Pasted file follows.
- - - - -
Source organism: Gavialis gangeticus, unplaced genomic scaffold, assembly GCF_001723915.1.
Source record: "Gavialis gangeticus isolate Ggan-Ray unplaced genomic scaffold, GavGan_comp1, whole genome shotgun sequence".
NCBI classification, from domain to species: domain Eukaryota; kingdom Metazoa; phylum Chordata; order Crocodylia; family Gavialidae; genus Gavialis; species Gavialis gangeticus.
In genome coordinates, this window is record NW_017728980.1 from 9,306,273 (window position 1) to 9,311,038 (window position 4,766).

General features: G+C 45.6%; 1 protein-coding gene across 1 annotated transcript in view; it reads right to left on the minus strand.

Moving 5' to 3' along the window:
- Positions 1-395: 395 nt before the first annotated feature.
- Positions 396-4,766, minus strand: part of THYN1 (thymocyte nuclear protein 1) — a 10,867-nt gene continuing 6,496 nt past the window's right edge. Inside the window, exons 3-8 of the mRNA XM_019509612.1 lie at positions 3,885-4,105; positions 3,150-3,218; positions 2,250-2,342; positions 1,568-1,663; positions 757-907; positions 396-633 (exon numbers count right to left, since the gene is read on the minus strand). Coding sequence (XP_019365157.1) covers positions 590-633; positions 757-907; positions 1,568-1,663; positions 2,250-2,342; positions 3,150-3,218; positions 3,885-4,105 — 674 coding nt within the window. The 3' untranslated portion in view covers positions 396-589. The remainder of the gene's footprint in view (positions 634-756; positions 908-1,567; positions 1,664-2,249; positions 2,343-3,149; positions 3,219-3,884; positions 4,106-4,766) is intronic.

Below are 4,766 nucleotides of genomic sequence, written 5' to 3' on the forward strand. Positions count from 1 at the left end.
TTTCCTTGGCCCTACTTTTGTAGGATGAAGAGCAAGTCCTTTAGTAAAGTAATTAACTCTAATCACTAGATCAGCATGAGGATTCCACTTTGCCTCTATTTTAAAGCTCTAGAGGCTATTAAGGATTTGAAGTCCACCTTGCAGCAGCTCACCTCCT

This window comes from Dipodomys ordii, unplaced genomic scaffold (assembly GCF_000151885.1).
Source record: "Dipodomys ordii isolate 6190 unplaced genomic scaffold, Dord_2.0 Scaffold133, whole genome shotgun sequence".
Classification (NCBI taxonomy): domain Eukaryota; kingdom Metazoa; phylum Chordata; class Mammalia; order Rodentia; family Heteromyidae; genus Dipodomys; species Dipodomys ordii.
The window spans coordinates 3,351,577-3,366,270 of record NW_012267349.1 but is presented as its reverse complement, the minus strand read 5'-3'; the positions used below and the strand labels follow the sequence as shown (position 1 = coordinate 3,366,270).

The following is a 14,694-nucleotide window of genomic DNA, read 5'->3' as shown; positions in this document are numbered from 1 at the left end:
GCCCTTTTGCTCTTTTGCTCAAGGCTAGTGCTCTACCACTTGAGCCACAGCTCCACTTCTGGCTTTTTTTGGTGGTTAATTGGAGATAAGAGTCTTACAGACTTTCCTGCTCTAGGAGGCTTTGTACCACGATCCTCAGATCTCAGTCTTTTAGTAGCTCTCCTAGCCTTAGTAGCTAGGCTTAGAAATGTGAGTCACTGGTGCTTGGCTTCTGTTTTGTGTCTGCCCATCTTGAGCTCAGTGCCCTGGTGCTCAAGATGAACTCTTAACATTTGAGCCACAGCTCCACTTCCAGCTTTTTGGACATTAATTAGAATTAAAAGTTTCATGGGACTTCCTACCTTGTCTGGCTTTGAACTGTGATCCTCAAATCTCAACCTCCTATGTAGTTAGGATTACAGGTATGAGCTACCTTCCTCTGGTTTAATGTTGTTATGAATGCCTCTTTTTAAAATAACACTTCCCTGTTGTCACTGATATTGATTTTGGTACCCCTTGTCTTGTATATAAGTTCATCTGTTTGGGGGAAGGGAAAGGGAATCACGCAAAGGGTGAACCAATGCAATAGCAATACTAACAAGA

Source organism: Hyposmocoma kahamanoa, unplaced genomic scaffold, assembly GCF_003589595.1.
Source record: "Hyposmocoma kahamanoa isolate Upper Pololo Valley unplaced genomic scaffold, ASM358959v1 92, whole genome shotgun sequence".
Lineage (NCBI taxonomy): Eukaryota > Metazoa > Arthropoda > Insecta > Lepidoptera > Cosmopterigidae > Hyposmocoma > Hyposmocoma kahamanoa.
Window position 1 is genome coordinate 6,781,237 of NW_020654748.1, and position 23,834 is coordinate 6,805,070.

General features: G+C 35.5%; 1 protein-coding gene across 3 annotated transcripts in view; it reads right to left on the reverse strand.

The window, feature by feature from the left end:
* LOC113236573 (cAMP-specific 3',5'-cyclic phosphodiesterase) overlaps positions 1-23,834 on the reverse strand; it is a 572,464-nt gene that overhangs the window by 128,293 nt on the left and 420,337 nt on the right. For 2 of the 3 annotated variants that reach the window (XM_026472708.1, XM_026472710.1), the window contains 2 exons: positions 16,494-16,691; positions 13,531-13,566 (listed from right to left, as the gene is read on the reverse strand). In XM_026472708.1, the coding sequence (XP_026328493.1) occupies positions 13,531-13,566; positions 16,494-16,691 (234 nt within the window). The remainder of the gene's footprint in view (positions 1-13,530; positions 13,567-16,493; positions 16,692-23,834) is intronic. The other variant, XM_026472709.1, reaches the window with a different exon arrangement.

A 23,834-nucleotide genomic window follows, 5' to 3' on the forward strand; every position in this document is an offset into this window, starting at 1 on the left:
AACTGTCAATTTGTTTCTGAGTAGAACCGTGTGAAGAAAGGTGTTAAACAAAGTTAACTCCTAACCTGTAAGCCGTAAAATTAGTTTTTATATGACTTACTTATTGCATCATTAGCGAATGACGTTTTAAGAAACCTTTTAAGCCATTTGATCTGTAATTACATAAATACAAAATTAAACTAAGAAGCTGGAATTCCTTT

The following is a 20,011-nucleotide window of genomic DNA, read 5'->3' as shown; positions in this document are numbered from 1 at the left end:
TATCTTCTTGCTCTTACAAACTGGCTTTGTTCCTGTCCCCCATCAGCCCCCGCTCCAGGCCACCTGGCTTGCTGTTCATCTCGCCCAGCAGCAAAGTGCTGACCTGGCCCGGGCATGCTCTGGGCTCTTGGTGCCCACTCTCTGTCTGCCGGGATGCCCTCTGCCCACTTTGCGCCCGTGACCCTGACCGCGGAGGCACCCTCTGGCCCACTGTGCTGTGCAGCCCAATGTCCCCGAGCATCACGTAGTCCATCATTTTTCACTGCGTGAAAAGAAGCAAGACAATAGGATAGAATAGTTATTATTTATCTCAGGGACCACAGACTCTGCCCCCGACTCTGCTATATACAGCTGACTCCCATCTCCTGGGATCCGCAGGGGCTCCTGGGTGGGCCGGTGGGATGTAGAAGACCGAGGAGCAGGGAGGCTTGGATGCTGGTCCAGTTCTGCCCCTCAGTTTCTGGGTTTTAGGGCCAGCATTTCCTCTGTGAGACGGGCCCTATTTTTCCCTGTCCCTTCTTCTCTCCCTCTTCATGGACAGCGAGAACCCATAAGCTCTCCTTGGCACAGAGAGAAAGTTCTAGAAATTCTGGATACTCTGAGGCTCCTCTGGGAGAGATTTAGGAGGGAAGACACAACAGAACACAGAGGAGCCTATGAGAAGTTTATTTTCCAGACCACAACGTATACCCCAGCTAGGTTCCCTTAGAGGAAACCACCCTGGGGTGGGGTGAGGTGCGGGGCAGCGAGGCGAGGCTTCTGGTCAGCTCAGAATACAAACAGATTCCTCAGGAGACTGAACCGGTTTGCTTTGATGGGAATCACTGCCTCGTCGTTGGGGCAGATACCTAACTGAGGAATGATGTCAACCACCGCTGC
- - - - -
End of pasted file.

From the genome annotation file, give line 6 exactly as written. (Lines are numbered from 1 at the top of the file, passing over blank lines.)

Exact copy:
Moving 5' to 3' along the window: